So in fact your FreeNAS machine appears to be working perfectly normal.

A small factor might be the somewhat odd configuration of 6 disks in RaidZ1 as now every piece of data is striped over 5 locations + parity in a 6th. Computers like numbers like 2+1, 4+1, 8+1 better.
There's some misinformation/oversimplification being made. See the ZFS Best Practices Guide for the definitive answer on what you should use with ZFS.

(edit: actually writes are cached in the ZIL in RAM but that cache is small, when writing a mix of some large and many small files it will be filled fast.)
Ultimately, what you're describing is the fact that samba and the underlying filesystem is forcing stable writes / commits instead of allowing for unstable writes, whereas Windows (and FreeBSD when used with UFS) allows unstable writes to be done on local media. That and the network gear in the middle might not be super fantastic, amongst other things.

jgreco is correct: samba will keep one connection open per client (single threaded) and send data over that connection (see tcpdump/wireshark for references). There are several other connections opened for NMB/SMB management traffic (and SMB is super chatty), but there's one devoted data socket per connection with samba.

Assuming parameters are set correctly with samba per your network connection and depending on your machine, you could get ok-ish (saturating multiple GB) speeds.
 
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#13
Reviving this. I just stumbled across this post and it gave me a chuckle.

I'm the one that asked about a billion directories/files. Rest assured we're a little more sane with our directory structure then what was tested here. :D
We've created 62 filesystems and put a directory structure like /[a-zA-Z0-9]^7
With a final subdir that is a 10 character name where the files go. So no more then 3844 subdirs at the end of the branch.

It's not.. uhh.. feasible to count all the directories/files. But our current inode count is 413880422

This is all currently on a mirrored pair of generic fbsd9.0 machines running zfs and we're in the process of copying it all over to a mirrored pair of TrueNAS hosts. Due to the lack of nfsv4 in TrueNAS, we're having to consolidate all 62 filesystems down to one which means we're rsyncing everything over rather then zfs send/receive. This is unfortunate for several reasons.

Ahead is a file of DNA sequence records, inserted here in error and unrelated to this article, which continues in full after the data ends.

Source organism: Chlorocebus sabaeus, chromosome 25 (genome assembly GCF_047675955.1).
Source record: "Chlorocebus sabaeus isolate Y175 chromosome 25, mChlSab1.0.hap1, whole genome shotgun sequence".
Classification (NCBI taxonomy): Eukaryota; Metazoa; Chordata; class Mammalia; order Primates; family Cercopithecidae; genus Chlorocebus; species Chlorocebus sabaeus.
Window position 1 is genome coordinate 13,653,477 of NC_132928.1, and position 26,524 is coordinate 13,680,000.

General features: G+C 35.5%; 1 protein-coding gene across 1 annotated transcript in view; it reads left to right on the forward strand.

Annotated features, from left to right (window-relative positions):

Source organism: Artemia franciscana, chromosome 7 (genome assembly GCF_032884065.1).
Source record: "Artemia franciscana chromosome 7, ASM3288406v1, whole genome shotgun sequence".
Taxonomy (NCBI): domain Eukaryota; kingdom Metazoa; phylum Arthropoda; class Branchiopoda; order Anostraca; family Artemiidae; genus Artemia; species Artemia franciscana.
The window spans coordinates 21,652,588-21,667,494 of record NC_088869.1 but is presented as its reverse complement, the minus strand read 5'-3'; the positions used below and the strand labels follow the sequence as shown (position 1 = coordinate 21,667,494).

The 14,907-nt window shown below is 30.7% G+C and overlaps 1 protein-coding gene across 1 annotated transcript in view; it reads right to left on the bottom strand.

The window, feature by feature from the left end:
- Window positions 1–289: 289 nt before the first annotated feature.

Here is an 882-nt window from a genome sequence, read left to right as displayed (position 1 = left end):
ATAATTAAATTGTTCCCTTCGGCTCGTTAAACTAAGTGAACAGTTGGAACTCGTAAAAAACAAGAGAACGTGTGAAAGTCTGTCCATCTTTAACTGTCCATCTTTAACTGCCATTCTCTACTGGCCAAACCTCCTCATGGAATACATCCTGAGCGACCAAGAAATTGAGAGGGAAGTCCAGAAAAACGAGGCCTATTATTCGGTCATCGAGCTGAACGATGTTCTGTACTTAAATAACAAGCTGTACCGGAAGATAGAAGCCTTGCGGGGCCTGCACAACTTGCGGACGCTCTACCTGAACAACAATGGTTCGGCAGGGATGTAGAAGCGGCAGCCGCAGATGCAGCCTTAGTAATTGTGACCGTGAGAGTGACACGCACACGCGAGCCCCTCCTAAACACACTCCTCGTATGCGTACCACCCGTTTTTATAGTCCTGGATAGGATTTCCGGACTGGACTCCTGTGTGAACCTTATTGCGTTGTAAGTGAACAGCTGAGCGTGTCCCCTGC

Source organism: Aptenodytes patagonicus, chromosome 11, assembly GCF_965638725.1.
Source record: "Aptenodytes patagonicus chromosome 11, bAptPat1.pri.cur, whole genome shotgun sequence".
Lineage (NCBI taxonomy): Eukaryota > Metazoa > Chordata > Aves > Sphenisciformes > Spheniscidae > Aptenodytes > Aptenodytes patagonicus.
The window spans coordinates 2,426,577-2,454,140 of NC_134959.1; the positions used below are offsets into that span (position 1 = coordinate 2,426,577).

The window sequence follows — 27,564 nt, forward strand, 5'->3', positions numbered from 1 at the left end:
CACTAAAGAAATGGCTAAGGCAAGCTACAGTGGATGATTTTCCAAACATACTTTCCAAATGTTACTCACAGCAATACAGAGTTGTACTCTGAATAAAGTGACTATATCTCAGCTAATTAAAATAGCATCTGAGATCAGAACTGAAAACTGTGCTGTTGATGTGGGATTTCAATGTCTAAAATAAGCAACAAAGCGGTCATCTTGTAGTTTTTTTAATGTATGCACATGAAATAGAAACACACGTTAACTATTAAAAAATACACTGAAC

Problem we're having right now is the very slow read io performance on the source. We're averaging about 8MB/sec read and ~300 read ops/s. I've tried setting primarycache=metadata in hopes it would speed up rsync. It's only got 12GB of memory so I also tried secondarycache=metadata but neither setting has improved things.

So I'm fishing for suggestions. :)

I'm starting to wonder if I would have been better off doing a zfs send over to the secondary TrueNAS and then rsyncing it back to the primary TrueNAS from the secondary *and* the old primary in parallel. I haven't tested an rsync between the two yet, so no clue if that would yield sufficient performance.
 

MtK

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#14
this scenario is not so theoretical. take (i.e) a backup script like backuppc.
inside its TopDir, it creates 5 directories:
  1. pc - the actual backups, keeping a certain amount of history.
  2. log - to log the successful and failed backups
  3. trash - which is constantly filled with old data, and also removed from it in the process.
  4. cpool/pool - 2 directories consisting of hardlinks to maintain a duplication list of files.
Those hardlinks are hashed and stored in a 3 level directory structure, where each inner directory is the i character of the hardlink hash. so for example hash abc1234567890, would be stored as a/b/c/abc1234567890.
this gives us a structure of 2 * 16^3 directories + those of the actual backups (the pc dir).
and therefore, yes, doing a ls/du/find/cp/tar/mv/etc is very time consuming.
I just (tried to) move a 2TB backup pool from a single drive etx3 into a zfs-over-nfs, which was roughly estimated in the 500+ hours area (aka < 10M/s transfer rate) - probably because of the bad IO of the single disk.
but having roughly 10 machines to backup (=350GB of a single full backup with compression=3), even if I start a clean pool on the zfs-over-nfs, I get the same transfer rate (see attached image), the same IO bottleneck on ls/du/find/cp/tar/mv/etc, even if directly issuing the zfs machine.
just as an addition, looking at the largest backup of 114GB, it contains 2061995 files, and took 580 minutes to complete, so... 3.28MB/s, but just to continue the discussion started above, keeping 4 full backups and 6 incremental as I do for each machine, don't forget to add to that the pool+cpool hardlinks, and you'll get... a lot of files!

I don't have the actual file count (it might take a few days), but size wise:
  • 71 full backups of total size 2323.22GB (prior to pooling and compression).
  • 254 incr backups of total size 875.11GB (prior to pooling and compression).
so an estimation would be:
if 115GB represent 2,000,000 files, we are talking about 50,000,000 files (prior to pooling and compression).